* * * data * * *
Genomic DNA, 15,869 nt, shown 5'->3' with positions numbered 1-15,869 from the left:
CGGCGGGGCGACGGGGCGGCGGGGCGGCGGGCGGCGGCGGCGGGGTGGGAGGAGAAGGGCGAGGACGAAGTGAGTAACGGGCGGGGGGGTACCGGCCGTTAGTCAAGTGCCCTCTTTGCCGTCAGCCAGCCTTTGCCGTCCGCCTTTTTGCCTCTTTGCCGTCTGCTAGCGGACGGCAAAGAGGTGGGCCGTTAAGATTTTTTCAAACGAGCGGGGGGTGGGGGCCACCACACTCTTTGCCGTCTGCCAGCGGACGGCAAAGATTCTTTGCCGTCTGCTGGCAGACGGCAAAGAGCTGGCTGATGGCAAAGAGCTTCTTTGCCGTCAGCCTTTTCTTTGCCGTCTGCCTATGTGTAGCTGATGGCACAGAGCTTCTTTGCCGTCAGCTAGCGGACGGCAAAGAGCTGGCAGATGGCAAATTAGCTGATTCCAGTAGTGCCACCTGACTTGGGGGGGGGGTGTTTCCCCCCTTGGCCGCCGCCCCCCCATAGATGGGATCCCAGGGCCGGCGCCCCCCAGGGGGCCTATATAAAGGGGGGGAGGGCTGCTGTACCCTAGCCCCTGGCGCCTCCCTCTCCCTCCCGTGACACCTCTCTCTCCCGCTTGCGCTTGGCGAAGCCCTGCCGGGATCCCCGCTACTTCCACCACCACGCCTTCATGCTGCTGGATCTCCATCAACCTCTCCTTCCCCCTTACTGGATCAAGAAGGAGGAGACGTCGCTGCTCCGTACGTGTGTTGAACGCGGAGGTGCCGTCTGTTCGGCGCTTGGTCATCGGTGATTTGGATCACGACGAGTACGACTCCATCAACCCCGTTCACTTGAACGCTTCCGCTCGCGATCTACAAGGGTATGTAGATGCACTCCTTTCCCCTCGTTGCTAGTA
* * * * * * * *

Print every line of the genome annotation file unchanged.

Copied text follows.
Genomic DNA, 15,869 nt, shown 5'->3' with positions numbered 1-15,869 from the left:
CGGCGGGGCGACGGGGCGGCGGGGCGGCGGGCGGCGGCGGCGGGGTGGGAGGAGAAGGGCGAGGACGAAGTGAGTAACGGGCGGGGGGGTACCGGCCGTTAGTCAAGTGCCCTCTTTGCCGTCAGCCAGCCTTTGCCGTCCGCCTTTTTGCCTCTTTGCCGTCTGCTAGCGGACGGCAAAGAGGTGGGCCGTTAAGATTTTTTCAAACGAGCGGGGGGTGGGGGCCACCACACTCTTTGCCGTCTGCCAGCGGACGGCAAAGATTCTTTGCCGTCTGCTGGCAGACGGCAAAGAGCTGGCTGATGGCAAAGAGCTTCTTTGCCGTCAGCCTTTTCTTTGCCGTCTGCCTATGTGTAGCTGATGGCACAGAGCTTCTTTGCCGTCAGCTAGCGGACGGCAAAGAGCTGGCAGATGGCAAATTAGCTGATTCCAGTAGTGCCACCTGACTTGGGGGGGGGGTGTTTCCCCCCTTGGCCGCCGCCCCCCCATAGATGGGATCCCAGGGCCGGCGCCCCCCAGGGGGCCTATATAAAGGGGGGGAGGGCTGCTGTACCCTAGCCCCTGGCGCCTCCCTCTCCCTCCCGTGACACCTCTCTCTCCCGCTTGCGCTTGGCGAAGCCCTGCCGGGATCCCCGCTACTTCCACCACCACGCCTTCATGCTGCTGGATCTCCATCAACCTCTCCTTCCCCCTTACTGGATCAAGAAGGAGGAGACGTCGCTGCTCCGTACGTGTGTTGAACGCGGAGGTGCCGTCTGTTCGGCGCTTGGTCATCGGTGATTTGGATCACGACGAGTACGACTCCATCAACCCCGTTCACTTGAACGCTTCCGCTCGCGATCTACAAGGGTATGTAGATGCACTCCTTTCCCCTCGTTGCTAGTA